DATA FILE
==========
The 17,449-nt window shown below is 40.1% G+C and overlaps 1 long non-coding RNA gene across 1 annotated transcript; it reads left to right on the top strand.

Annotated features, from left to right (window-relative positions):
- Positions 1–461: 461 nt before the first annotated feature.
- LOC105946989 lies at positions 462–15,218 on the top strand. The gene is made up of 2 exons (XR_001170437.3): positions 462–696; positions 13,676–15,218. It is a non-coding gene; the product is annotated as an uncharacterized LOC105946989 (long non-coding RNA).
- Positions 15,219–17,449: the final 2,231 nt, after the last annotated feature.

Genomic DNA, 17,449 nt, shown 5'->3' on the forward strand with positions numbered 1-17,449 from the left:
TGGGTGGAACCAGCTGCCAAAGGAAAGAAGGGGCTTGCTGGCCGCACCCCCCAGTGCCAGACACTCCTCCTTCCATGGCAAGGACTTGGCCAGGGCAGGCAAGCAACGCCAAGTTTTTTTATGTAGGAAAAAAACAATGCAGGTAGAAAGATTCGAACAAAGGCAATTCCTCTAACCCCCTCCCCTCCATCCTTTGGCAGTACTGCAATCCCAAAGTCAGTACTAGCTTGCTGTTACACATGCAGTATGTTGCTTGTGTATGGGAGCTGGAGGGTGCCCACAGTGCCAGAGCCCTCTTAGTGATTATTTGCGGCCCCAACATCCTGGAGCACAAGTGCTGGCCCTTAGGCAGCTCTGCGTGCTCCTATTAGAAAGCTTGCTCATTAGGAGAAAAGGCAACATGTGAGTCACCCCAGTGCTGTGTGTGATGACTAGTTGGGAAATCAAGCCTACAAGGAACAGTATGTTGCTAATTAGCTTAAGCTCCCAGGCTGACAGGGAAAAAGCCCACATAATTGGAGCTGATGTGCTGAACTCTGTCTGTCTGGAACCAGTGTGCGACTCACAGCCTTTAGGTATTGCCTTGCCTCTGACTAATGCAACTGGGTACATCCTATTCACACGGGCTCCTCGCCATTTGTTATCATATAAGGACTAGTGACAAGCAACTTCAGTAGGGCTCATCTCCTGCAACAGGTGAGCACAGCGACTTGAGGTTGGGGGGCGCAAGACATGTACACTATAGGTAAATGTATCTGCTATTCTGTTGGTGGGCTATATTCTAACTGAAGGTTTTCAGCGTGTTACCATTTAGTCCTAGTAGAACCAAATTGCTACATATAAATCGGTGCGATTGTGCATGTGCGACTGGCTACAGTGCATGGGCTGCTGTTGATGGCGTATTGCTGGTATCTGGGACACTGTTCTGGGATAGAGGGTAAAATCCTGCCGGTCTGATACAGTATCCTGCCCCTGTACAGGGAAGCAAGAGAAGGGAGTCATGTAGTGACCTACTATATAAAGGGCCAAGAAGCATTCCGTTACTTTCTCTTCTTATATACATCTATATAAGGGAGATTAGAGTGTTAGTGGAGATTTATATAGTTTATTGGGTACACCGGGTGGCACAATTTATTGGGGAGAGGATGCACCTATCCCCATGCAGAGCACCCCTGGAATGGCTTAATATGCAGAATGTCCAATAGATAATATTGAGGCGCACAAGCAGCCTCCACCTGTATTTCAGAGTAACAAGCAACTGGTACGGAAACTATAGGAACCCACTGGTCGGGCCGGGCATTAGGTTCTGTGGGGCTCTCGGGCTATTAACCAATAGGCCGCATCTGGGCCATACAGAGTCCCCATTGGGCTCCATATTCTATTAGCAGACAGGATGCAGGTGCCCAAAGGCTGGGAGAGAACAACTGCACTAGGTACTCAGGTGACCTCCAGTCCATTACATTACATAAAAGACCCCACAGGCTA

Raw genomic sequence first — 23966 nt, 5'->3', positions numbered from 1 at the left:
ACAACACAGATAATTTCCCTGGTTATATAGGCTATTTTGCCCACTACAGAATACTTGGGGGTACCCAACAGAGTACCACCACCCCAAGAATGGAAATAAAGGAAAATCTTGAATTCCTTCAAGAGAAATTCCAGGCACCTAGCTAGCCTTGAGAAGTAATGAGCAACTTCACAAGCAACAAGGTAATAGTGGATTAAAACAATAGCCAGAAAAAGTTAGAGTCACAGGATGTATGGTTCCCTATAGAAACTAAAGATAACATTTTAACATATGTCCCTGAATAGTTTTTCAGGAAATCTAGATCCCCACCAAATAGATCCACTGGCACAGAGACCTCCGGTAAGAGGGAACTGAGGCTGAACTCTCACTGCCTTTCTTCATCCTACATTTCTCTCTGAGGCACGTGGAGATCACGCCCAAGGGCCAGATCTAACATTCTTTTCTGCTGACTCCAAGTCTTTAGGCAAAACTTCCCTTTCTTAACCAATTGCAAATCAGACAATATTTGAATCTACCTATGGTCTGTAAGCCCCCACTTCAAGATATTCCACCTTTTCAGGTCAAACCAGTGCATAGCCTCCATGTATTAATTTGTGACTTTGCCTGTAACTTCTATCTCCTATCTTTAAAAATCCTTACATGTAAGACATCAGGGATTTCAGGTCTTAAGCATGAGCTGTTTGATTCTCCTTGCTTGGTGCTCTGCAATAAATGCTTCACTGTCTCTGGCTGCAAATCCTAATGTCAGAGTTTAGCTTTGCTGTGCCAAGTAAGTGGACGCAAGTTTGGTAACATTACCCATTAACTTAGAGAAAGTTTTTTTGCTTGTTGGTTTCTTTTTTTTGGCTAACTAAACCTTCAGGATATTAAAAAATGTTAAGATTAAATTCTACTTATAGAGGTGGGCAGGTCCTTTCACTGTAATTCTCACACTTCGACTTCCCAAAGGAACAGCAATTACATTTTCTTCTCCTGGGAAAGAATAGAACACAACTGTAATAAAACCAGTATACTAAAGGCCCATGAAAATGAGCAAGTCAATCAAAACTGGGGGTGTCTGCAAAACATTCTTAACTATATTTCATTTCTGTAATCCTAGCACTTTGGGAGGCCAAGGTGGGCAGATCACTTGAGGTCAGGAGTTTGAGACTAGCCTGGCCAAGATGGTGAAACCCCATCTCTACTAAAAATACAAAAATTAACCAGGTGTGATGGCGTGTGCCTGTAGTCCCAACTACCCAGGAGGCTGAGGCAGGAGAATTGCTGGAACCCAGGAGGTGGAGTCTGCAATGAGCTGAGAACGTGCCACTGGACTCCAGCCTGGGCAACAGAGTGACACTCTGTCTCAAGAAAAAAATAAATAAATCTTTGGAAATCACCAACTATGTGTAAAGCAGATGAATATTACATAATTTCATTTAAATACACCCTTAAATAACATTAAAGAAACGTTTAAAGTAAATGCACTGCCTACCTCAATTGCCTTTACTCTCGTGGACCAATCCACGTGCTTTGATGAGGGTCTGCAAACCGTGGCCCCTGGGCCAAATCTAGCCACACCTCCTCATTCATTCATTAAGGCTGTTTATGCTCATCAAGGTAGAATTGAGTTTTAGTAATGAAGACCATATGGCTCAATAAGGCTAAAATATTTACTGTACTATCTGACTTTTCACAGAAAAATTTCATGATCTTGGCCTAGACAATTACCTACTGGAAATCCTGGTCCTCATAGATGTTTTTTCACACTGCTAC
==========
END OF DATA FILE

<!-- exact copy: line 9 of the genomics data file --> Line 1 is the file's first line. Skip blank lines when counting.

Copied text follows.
ACAACACAGATAATTTCCCTGGTTATATAGGCTATTTTGCCCACTACAGAATACTTGGGGGTACCCAACAGAGTACCACCACCCCAAGAATGGAAATAAAGGAAAATCTTGAATTCCTTCAAGAGAAATTCCAGGCACCTAGCTAGCCTTGAGAAGTAATGAGCAACTTCACAAGCAACAAGGTAATAGTGGATTAAAACAATAGCCAGAAAAAGTTAGAGTCACAGGATGTATGGTTCCCTATAGAAACTAAAGATAACATTTTAACATATGTCCCTGAATAGTTTTTCAGGAAATCTAGATCCCCACCAAATAGATCCACTGGCACAGAGACCTCCGGTAAGAGGGAACTGAGGCTGAACTCTCACTGCCTTTCTTCATCCTACATTTCTCTCTGAGGCACGTGGAGATCACGCCCAAGGGCCAGATCTAACATTCTTTTCTGCTGACTCCAAGTCTTTAGGCAAAACTTCCCTTTCTTAACCAATTGCAAATCAGACAATATTTGAATCTACCTATGGTCTGTAAGCCCCCACTTCAAGATATTCCACCTTTTCAGGTCAAACCAGTGCATAGCCTCCATGTATTAATTTGTGACTTTGCCTGTAACTTCTATCTCCTATCTTTAAAAATCCTTACATGTAAGACATCAGGGATTTCAGGTCTTAAGCATGAGCTGTTTGATTCTCCTTGCTTGGTGCTCTGCAATAAATGCTTCACTGTCTCTGGCTGCAAATCCTAATGTCAGAGTTTAGCTTTGCTGTGCCAAGTAAGTGGACGCAAGTTTGGTAACATTACCCATTAACTTAGAGAAAGTTTTTTTGCTTGTTGGTTTCTTTTTTTTGGCTAACTAAACCTTCAGGATATTAAAAAATGTTAAGATTAAATTCTACTTATAGAGGTGGGCAGGTCCTTTCACTGTAATTCTCACACTTCGACTTCCCAAAGGAACAGCAATTACATTTTCTTCTCCTGGGAAAGAATAGAACACAACTGTAATAAAACCAGTATACTAAAGGCCCATGAAAATGAGCAAGTCAATCAAAACTGGGGGTGTCTGCAAAACATTCTTAACTATATTTCATTTCTGTAATCCTAGCACTTTGGGAGGCCAAGGTGGGCAGATCACTTGAGGTCAGGAGTTTGAGACTAGCCTGGCCAAGATGGTGAAACCCCATCTCTACTAAAAATACAAAAATTAACCAGGTGTGATGGCGTGTGCCTGTAGTCCCAACTACCCAGGAGGCTGAGGCAGGAGAATTGCTGGAACCCAGGAGGTGGAGTCTGCAATGAGCTGAGAACGTGCCACTGGACTCCAGCCTGGGCAACAGAGTGACACTCTGTCTCAAGAAAAAAATAAATAAATCTTTGGAAATCACCAACTATGTGTAAAGCAGATGAATATTACATAATTTCATTTAAATACACCCTTAAATAACATTAAAGAAACGTTTAAAGTAAATGCACTGCCTACCTCAATTGCCTTTACTCTCGTGGACCAATCCACGTGCTTTGATGAGGGTCTGCAAACCGTGGCCCCTGGGCCAAATCTAGCCACACCTCCTCATTCATTCATTAAGGCTGTTTATGCTCATCAAGGTAGAATTGAGTTTTAGTAATGAAGACCATATGGCTCAATAAGGCTAAAATATTTACTGTACTATCTGACTTTTCACAGAAAAATTTCATGATCTTGGCCTAGACAATTACCTACTGGAAATCCTGGTCCTCATAGATGTTTTTTCACACTGCTAC